Juan Guaidó confirms the collapse of the Barbados negotiation while Maduro comes with a cheaper alternative to his political needs, formed by his regime and a submissive “opposition”.

For some, leaving Venezuela is a matter of life or death. Mabel Sarmiento tells us about HIV+ patients.

There’s a new escape route for Venezuelan migrants in Bolívar State, colliding with illegal mining. Adriana Tovar focuses on how vulnerable children and teenagers are leaving on their own, becoming targets for gangs.

In 1941, the strange case of a woman who impersonated a man for a long time, made quite an uproar in Caracas society. Jose Gonzalez Vargas delivers a great chronicle.

Special Mention: We Need a Sovereign Wealth Fund, Michael Khayan.


Three months after the Bachelet Report and weeks after an independent UN fact-finding mission is approved, Venezuela is elected to be a member of the UN Human Rights Council. 

Journalist John Carlin was supposed to come to Venezuela to talk about South Africa’s transition and how such lessons could be applied here, but he was refused entrance into the country. Manuel Llorens expresses how his dream turned into a real-life nightmare.

The whole crisis has hit Zulia pretty hard (and after the blackout of March, things got incredibly worse). It has even reached cultural traditions like regional dishes which are now more difficult to make and unaffordable to eat, according to this excellent report by Francisco Rincón.

Special mention: The Day the Frogs Stopped Singing, Tony Frangie Mawad.


Access to dollars is creating a gap between those who have them and those who don’t. First up, Victor Drax brings the case of a music festival in Caracas and his quest for tickets. Then, Arnaldo Espinoza witnesses a twisted version of the Black Friday in Caracas’ largest shopping center. In the face of the damage caused by Chavismo and the success of Trump and Bolsonaro, Issac Nahon Serfaty asks whether Venezuelans will soon turn to the right. The answer could surprise you…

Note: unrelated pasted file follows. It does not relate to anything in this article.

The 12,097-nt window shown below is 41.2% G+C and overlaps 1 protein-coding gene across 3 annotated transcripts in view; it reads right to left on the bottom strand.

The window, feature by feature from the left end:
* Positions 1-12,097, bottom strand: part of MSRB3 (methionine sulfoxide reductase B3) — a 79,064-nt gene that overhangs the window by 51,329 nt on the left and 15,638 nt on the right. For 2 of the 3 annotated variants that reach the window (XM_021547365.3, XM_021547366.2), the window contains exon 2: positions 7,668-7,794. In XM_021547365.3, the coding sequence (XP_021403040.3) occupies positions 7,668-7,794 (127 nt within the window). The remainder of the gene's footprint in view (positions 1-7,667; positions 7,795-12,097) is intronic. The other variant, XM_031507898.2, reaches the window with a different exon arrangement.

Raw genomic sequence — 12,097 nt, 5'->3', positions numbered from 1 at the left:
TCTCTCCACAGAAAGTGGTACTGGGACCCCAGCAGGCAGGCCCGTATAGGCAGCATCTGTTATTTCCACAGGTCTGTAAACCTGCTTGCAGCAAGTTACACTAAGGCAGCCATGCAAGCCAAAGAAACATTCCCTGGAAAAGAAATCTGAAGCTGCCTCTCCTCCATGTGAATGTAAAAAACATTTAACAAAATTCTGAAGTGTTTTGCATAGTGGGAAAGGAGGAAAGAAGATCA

Special mention: My Red Education, David Parra.


“What Is Happening in Venezuela’s Protected Capital?”


The month begins with a breakout story from investigative journalism outlet Armando.Info (which CC profiled earlier in the year), which revealed how opposition members of the National Assembly were in cahoots to help the men behind the CLAP web of corruption.

Raúl Stolk returned to Caracas after one year and offers a detailed account of how life is in the capital. People there are not just trying to get by, some are trying to rebuild some normalcy.

Ana Camila Sánchez León tells us about a terrible trend of violence against children that comes as collateral damage from the migrant crisis. 

After the end of World War II, many European immigrants played a part in shaping modern Venezuela. Some of them were scientists, mathematicians, physicists and engineers. Jose Alvarez-Cornett introduces some of their stories.

Special mention: The coverage of the 20th anniversary of the Vargas tragedy.